Do two rudes make a polite?
Amy Alkon, a syndicated advice columnist and self-described "manners psycho," certainly thinks so. Just ask "Barry," a loud cell phone talker she encountered recently at a Starbucks in Santa Monica, Calif.
"He just blatantly took over the whole place with his conversation, streaming his dull life into everybody's brain," Alkon recalled in a telephone interview.
Among the personal details Barry shared that day — errands to run, plans for the evening — was his phone number, which Alkon jotted down.
"I called him that night and said, 'Just calling to let you know, Barry, that if you'd like your private life to remain private, you might want to be a little more considerate next time,' " she said.
These days it seems that as the rudes have gotten ruder — abetted by BlackBerrys, cell phones and MP3 players — the scolds have gotten scoldier. True, many people have grown complacent about having to endure others' musical tastes or conversations — or more accurately, half of their conversations. But among the disapprovers, withering glances and artfully worded comments have given way to pranks and other creative kinds of revenge.
On Broadway, the actors Daniel Craig and Hugh Jackman took turns breaking out of character during a September performance of their show, A Steady Rain, to admonish an audience member who refused to silence his cell phone. Actor-singer Patti LuPone, too, has recently garnered some of the most enthusiastic ovations of her career for stopping shows to publicly berate people for similar offenses.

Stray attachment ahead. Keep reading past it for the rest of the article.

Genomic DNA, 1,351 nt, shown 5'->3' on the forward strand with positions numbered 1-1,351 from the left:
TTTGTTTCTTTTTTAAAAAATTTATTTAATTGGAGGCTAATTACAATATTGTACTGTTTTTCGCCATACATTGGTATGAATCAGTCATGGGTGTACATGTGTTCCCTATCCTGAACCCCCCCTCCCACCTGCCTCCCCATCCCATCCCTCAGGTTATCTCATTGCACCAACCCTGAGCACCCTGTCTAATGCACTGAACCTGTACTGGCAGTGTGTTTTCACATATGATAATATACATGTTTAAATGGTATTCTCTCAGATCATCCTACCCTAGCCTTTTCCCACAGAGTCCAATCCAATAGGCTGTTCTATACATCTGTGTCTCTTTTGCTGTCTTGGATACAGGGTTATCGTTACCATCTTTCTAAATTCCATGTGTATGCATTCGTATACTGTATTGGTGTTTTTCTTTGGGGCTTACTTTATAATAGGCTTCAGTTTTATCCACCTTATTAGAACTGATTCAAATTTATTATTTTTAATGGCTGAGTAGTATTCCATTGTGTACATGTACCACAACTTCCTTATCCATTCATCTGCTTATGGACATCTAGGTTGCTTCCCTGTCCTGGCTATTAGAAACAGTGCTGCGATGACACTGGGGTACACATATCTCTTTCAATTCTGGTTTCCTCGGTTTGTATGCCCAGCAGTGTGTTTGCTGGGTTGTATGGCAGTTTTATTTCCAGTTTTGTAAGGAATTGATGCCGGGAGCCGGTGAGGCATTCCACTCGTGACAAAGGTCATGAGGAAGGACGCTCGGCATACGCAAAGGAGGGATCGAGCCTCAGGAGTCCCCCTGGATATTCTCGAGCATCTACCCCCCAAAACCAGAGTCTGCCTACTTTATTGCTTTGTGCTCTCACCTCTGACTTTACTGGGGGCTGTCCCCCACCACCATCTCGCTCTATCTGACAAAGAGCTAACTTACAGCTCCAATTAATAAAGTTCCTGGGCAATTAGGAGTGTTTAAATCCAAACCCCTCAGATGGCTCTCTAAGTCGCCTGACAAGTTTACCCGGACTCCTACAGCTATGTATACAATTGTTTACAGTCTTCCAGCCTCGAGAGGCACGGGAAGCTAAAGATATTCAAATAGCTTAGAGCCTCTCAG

Celebrities have also been on the receiving end.
Last month, the Argentine opera singer Gabriela Pochinki was arrested at a French bistro in Manhattan when she allegedly scuffled with the restaurant's manager after several customers had complained about her loud cell phone chat.
Bravo, say people like Vinnie Bartilucci, a computer programmer from Lehigh Valley, Pa. Among his methods for countering loud cell phone talkers is to place a small recording device he carries for work on the table next to the offender.
Bartilucci did just that last summer at a McDonald's in Manhattan, after which the caller asked: What are you doing? (Which was punctuated by an expletive.)
"I said, 'Well, since you obviously want me to hear your conversation, I'd better keep a copy of it,' " Bartilucci recalled.
The ploy worked. The man got up and walked away, but the victory felt Pyrrhic.
"We've learned so much about personal freedom that we sort of work under the assumption that everything we do is perfectly acceptable, and God help the person who tries to limit us in any way," Bartilucci said.
To avenge or not to: a modern question
Historically, great thinkers have offered suggestions for dealing with irksome people. Usually, they have advised leading by example.
"The test of good manners is to be patient with bad ones," Jewish philosopher Solomon ibn Gabirol wrote in the 11th century.
"Never express anything unbecoming, nor act against the rules moral before your inferiors," advised George Washington in his Rules of Civility and Decent Behavior in Company and in Conversation.
But just as there is nothing new about rude people, so too is there nothing new about public shaming — or fighting rudeness with rudeness.